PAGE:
John, Paul, Jorge, and Ringo: Borges, Beatles, and the Metaphor of Celebrity Crucifixion

By Timmons, Nathan | Journal of Religion and Popular Culture, Fall 2011 | Go to article overview
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John, Paul, Jorge, and Ringo: Borges, Beatles, and the Metaphor of Celebrity Crucifixion


Timmons, Nathan, Journal of Religion and Popular Culture


Sometime around 13 April 1969, Jorge Luis Borges completed " The Gospel According to Mark, dictated to a secretary at the National Library in Buenos Aires, Argentina. (1) The story, set in rural Argentina, chronicles the events leading up to the crucifixion of a Buenos Aires medical student at the hands of a family of rustic and illiterate gauchos and was one of the first new fictions to be completed by Borges following the onset of his blindness and international fame in the late 1950s. (2) On possibly the very next day, 14 April, John Lennon and Paul McCartney of The Beatles met at EMI studios in London to record Lennon's new song, "The Ballad of John and Yoko," a retelling, albeit with several liberties taken, of the events surrounding John's recent marriage to Yoko Ono and the couple's internationally publicized honeymoon peace demonstrations in the spring of that year. (3) Featuring the controversial chorus, "Christ, you know it ain't easy, you know how hard it can be/The way things are going they re going to crucify me," the single would be released in the United Kingdom by Apple Records on 30 May and on 4 June in the United States. (4) By the time Borges's story finally appeared in English translation in the New Yorker magazine in October of 1971, The Beatles had been disbanded for more than a year, and Lennon, anxious to reinvent himself as a solo artist and escape the trappings of Beatlemania, had immigrated to America and taken up new residence with Ono in Manhattan. (5) Borges would decide to sever ties with his translator only a few months later. (6) These two narratives, then, clearly represent significant turning points in the careers of their respective authors, but given the two-and-a-half-year gap between their premieres in mainstream popular culture, similarities between "The Gospel According to Mark" and "The Ballad of John and Yoko" would have gone largely unnoticed by contemporary audiences. Consequently, their thematic analogues and almost-synchronous completion might seem at first glance to offer little more than an interesting set of coincidences. As Borges himself would continuously express in his fiction, however, such coincidences are often of far greater importance than they initially appear, implicating the presence of complex and far-reaching phenomena. (7)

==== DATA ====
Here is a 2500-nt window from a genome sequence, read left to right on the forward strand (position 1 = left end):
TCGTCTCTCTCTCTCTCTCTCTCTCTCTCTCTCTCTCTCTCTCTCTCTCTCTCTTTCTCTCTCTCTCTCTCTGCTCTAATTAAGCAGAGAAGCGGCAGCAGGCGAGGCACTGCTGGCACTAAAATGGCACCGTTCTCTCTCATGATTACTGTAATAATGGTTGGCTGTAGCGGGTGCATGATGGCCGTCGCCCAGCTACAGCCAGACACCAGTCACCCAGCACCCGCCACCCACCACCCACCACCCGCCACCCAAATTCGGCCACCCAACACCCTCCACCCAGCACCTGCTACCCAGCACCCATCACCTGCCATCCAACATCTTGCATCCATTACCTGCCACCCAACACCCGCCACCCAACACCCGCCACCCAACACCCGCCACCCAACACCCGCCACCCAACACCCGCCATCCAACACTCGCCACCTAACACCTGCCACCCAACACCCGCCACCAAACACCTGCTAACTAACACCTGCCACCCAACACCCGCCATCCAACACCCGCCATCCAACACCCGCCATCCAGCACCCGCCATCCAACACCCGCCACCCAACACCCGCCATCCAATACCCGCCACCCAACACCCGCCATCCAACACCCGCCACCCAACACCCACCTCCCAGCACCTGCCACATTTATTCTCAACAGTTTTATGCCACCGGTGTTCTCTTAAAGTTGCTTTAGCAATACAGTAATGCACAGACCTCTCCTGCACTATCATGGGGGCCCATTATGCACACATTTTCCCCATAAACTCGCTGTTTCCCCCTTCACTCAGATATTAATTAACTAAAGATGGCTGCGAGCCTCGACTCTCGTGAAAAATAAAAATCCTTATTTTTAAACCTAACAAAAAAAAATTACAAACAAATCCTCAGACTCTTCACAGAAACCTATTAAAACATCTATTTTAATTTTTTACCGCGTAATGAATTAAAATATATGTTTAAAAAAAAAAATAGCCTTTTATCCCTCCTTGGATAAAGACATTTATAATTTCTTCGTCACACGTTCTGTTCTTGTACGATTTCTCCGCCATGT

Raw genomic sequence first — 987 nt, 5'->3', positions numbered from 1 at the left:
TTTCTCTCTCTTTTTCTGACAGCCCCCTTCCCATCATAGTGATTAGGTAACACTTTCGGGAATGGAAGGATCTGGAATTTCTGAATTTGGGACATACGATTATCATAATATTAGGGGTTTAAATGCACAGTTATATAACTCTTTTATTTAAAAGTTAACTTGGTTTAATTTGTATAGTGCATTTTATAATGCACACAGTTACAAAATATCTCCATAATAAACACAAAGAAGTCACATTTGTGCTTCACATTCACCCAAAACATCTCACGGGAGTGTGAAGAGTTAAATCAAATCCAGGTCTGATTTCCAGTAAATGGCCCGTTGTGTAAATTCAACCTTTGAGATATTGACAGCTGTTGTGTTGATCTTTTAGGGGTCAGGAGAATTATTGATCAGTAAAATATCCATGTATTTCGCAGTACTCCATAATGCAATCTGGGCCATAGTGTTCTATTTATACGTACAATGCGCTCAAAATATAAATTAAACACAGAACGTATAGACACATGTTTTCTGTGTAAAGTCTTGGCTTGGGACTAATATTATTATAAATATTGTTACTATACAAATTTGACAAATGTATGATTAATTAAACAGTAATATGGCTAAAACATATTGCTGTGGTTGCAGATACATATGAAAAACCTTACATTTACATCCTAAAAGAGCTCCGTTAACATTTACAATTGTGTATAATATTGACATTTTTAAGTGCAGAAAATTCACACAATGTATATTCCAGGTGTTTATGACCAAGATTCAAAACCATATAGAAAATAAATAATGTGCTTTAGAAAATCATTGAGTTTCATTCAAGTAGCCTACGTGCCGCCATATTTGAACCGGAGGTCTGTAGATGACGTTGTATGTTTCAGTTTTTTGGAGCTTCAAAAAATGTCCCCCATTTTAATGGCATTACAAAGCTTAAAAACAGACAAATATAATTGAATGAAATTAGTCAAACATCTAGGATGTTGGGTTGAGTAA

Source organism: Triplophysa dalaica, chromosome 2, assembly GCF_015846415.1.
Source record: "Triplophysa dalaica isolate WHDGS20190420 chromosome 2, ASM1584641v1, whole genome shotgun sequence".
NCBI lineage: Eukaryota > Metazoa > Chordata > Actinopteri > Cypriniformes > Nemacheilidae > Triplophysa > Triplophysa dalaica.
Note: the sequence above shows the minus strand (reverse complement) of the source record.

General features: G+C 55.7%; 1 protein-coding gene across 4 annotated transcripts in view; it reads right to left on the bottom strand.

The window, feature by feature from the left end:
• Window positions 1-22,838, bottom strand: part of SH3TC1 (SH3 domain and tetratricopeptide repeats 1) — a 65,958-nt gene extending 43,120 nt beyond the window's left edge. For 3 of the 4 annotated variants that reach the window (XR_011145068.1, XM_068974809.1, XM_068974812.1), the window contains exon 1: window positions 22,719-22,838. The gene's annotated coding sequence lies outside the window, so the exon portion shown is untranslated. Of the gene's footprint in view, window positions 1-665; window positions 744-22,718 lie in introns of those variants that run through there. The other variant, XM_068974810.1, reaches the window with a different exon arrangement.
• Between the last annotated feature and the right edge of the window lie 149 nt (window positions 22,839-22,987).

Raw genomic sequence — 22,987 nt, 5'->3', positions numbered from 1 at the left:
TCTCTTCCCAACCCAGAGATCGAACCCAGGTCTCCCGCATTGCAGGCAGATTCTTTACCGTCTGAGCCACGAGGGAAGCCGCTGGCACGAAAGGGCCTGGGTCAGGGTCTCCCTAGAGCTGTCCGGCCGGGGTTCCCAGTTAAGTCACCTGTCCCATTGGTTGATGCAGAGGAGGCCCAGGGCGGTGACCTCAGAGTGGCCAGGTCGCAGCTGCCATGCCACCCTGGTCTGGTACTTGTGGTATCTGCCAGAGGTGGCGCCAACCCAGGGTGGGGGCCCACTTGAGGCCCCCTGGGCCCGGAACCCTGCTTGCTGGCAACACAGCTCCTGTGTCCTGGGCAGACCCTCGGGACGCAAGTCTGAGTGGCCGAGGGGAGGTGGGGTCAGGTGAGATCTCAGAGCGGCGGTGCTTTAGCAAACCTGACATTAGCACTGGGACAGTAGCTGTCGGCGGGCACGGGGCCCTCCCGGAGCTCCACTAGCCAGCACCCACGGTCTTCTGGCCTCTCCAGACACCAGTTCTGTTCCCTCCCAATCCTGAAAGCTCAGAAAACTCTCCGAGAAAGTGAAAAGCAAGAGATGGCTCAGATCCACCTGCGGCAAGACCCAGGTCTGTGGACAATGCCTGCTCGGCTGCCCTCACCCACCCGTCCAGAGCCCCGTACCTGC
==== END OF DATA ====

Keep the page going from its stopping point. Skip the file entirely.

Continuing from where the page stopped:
Despite differences in age, culture, and genre between the two figures--one a timid sixty-nine-year-old blind Argentinean writer and the other a sometimes-snide twenty-eight-year-old British rock star--pairing the lives and works of Lennon and Borges consequently reveals a profound series of parallels between their personal interests and public experiences as revered celebrity artists in the late 1960s. (8) Throughout their careers, both writers incorporated prominent autobiographical threads in their works, exemplified in Lennon's oeuvre by the personal, confessional mode of songwriting he adopts in The Beatles songs "Help!," "In My Life," "I'm Only Sleeping," "Getting Better," and "The Ballad of John and Yoko," an approach later refined in solo recordings such as "God," "Oh Yoko!," and "Mother." Lennon's well-known blurring of fact and fiction finds a counterpart in Borges, who explores this narrative technique to an even further degree, having once claimed during a lecture that he had "never created a character. It's always me, subtly disguised.... I can't invent people. I'm always myself, the same self in different times or places, but always, irreparably, incurably, myself." (9) His story "The South," for instance, is a fictionalization of a life-threatening injury he suffered on Christmas Eve in 1938, and the poor eyesight he struggled with throughout his life is manifested in symbols of darkness and blindness within writings such as "The Aleph," "The Maker," and "Pedro Salvadores." (10)

Furthermore, Borges's and Lennon's narratives demonstrate a shared interest in the construction and mutability of identity, themes exemplified in Borges's short stories "The Circular Ruins" and "The Life of Tadeo Isidoro Cruz," the latter of which portrays a soldier who refuses to capture a hunted outlaw after meeting the fugitive and coming to understand "that one destiny is no better than another .

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